By: Scott Lance, EBCP, LEED AP O+M, Senior Project Engineer Horizon Engineering Associates, LLP
Typically, the end of the winter season is the worst time of year in relation to freeze-stat trips. Late February and March have days with large outside air temperature swings, which causes the load of hot water systems to change throughout the day. Also, this time of years extreme cold temperatures at night are usually when these trips may happen. Which causes night calls for after-hour services by the building owner trades groups or perhaps a third party vendor.
Two main reasons for freeze-stat trips and how to solve this issue:
Issue #1: Traditional sequence of operations state to open the control valve for the heating coil when the system is in an unoccupied mode (found in systems that shut down during unoccupied hours). The issue is that the inside of the AHU becomes hotter than required during regular operation when the unit comes back online in the morning for normal operation. The control PID Loop controlling to space, or discharge air temperature, sees this high temperature and reacts accordingly – even though this is a false load. The solution is to control the AHU to an internal setpoint using the mixed air, or supply air, sensor inside the AHU to a setpoint of about 60F. This will not cause the PID control loop to quickly close the control valve on the heating coil allowing the system to best react to the change of bringing in outside air for ventilation purposes. If you continue to have an issue, the addition of a ramp timer to the mixed air dampers may help. The ramp timer will slow down the influx of outside air during start-up and allow the control loop to properly respond. 10 minutes is a good starting point for the initial setup of a ramp timer.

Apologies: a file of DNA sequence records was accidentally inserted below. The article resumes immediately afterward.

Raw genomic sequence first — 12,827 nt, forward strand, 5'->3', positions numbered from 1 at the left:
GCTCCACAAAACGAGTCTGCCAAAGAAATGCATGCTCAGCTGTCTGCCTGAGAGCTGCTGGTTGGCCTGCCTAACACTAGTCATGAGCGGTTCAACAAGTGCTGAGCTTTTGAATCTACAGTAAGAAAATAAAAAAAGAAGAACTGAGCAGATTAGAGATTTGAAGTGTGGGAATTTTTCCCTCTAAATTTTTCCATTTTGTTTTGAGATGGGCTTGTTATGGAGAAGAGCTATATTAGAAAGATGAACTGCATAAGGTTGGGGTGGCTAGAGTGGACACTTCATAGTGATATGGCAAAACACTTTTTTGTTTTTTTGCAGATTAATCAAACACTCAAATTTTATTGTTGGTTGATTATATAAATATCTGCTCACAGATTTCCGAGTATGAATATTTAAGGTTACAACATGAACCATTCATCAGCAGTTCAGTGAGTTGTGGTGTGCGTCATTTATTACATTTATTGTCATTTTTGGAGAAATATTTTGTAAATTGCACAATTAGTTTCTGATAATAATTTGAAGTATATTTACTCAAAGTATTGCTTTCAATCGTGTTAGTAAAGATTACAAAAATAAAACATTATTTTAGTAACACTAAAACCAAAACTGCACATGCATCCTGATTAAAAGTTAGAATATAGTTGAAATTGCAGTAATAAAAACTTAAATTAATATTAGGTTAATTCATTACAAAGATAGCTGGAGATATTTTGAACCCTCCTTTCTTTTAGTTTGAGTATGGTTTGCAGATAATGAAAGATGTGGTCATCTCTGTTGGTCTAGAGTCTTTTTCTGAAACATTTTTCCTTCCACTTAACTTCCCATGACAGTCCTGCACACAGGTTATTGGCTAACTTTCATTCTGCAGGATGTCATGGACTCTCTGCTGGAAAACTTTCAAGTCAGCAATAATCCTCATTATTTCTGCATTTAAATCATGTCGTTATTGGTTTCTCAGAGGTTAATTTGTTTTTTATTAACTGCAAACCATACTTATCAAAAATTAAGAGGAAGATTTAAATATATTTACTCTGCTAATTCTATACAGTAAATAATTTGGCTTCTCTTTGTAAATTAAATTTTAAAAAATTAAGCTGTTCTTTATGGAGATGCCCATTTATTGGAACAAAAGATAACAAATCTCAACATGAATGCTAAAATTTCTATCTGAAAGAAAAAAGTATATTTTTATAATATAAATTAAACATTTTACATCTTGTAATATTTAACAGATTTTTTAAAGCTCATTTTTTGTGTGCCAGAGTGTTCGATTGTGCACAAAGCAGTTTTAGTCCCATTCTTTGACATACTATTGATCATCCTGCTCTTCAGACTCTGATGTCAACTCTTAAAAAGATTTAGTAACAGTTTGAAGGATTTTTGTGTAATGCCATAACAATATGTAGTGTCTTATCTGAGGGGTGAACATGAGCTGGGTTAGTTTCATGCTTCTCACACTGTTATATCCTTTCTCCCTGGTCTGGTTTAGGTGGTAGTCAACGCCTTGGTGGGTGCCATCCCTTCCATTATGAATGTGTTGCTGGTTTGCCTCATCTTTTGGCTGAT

Issue #2: Freeze stat trips during normal operation. This is commonly seen in systems that operate 24/7 (typically for labs and clean rooms). The common case for this issue is that the hot water, or glycol, source is actually too hot. If the heating source to a coil is too hot, the AHU will require less flow at a higher temperature to maintain discharge air temperature. This keeps the coil from flooding. Low flow and high temperature is causing the return water exiting the coil to be colder than typically designed, causing an issue known as stratification. The solution to this is lowering the heating source setpoint. The lower temperature will allow for higher flow to maintain discharge temperature. The higher flow results in better flooding of the coil which leads to the whole surface of the coil to be more evenly heated from supply to return connections. This greatly reduces the effects of stratification. There are many ways to figure out what setpoint is optimal. You can bring the setpoint down manually and verify coil performance and then reprogram the outside air vs. heating source setpoint control tables in the BMS programming. Another solution includes an automatic way; by having the BMS system determine maximum heating valve position on the system and lowering heating source setpoint to maintain the maximum control valve at 80% open. However, there is a manual way that is the easiest to perform by staff that may not be very BMS savvy. The automatic solution will constantly change to conditions and auto-correct itself continuously. The automatic method is also used as an energy savings strategy, BMS contractors refer to this as a demand based heating solution. The interesting thing about these strategies is that energy consumption during normal operation does not change. If the system maintains a 55F discharge setpoint with 180F water at low flow, it requires the same energy to maintain the same discharge setpoint at 160F water at a higher flow. All you are truly doing is finding the best operating condition for your system.